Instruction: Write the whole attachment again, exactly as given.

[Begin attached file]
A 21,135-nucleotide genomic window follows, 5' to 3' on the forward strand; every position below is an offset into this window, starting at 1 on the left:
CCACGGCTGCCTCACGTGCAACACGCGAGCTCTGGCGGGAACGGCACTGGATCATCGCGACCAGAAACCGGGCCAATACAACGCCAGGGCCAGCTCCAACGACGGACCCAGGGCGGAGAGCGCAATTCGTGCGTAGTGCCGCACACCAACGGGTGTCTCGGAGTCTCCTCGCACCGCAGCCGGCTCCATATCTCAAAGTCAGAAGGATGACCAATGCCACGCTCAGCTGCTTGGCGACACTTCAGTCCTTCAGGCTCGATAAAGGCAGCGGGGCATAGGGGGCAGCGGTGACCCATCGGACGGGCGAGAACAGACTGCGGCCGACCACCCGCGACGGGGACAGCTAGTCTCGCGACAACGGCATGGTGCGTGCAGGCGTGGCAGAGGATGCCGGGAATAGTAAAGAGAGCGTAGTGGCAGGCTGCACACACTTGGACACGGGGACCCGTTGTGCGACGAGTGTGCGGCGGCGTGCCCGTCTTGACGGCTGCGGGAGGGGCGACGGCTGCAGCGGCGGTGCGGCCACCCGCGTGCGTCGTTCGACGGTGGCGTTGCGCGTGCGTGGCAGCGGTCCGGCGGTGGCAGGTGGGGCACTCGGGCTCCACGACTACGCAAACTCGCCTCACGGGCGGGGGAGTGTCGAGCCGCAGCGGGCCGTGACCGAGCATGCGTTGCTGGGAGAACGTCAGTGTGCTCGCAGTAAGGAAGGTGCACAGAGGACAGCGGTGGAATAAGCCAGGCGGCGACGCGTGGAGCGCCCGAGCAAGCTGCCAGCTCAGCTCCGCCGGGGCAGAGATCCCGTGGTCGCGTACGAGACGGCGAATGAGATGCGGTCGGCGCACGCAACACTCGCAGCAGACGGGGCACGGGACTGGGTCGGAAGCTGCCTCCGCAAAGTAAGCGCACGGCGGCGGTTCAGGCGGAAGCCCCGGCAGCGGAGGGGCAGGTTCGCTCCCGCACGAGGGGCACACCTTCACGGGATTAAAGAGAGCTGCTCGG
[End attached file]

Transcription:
A 21,135-nucleotide genomic window follows, 5' to 3' on the forward strand; every position below is an offset into this window, starting at 1 on the left:
CCACGGCTGCCTCACGTGCAACACGCGAGCTCTGGCGGGAACGGCACTGGATCATCGCGACCAGAAACCGGGCCAATACAACGCCAGGGCCAGCTCCAACGACGGACCCAGGGCGGAGAGCGCAATTCGTGCGTAGTGCCGCACACCAACGGGTGTCTCGGAGTCTCCTCGCACCGCAGCCGGCTCCATATCTCAAAGTCAGAAGGATGACCAATGCCACGCTCAGCTGCTTGGCGACACTTCAGTCCTTCAGGCTCGATAAAGGCAGCGGGGCATAGGGGGCAGCGGTGACCCATCGGACGGGCGAGAACAGACTGCGGCCGACCACCCGCGACGGGGACAGCTAGTCTCGCGACAACGGCATGGTGCGTGCAGGCGTGGCAGAGGATGCCGGGAATAGTAAAGAGAGCGTAGTGGCAGGCTGCACACACTTGGACACGGGGACCCGTTGTGCGACGAGTGTGCGGCGGCGTGCCCGTCTTGACGGCTGCGGGAGGGGCGACGGCTGCAGCGGCGGTGCGGCCACCCGCGTGCGTCGTTCGACGGTGGCGTTGCGCGTGCGTGGCAGCGGTCCGGCGGTGGCAGGTGGGGCACTCGGGCTCCACGACTACGCAAACTCGCCTCACGGGCGGGGGAGTGTCGAGCCGCAGCGGGCCGTGACCGAGCATGCGTTGCTGGGAGAACGTCAGTGTGCTCGCAGTAAGGAAGGTGCACAGAGGACAGCGGTGGAATAAGCCAGGCGGCGACGCGTGGAGCGCCCGAGCAAGCTGCCAGCTCAGCTCCGCCGGGGCAGAGATCCCGTGGTCGCGTACGAGACGGCGAATGAGATGCGGTCGGCGCACGCAACACTCGCAGCAGACGGGGCACGGGACTGGGTCGGAAGCTGCCTCCGCAAAGTAAGCGCACGGCGGCGGTTCAGGCGGAAGCCCCGGCAGCGGAGGGGCAGGTTCGCTCCCGCACGAGGGGCACACCTTCACGGGATTAAAGAGAGCTGCTCGG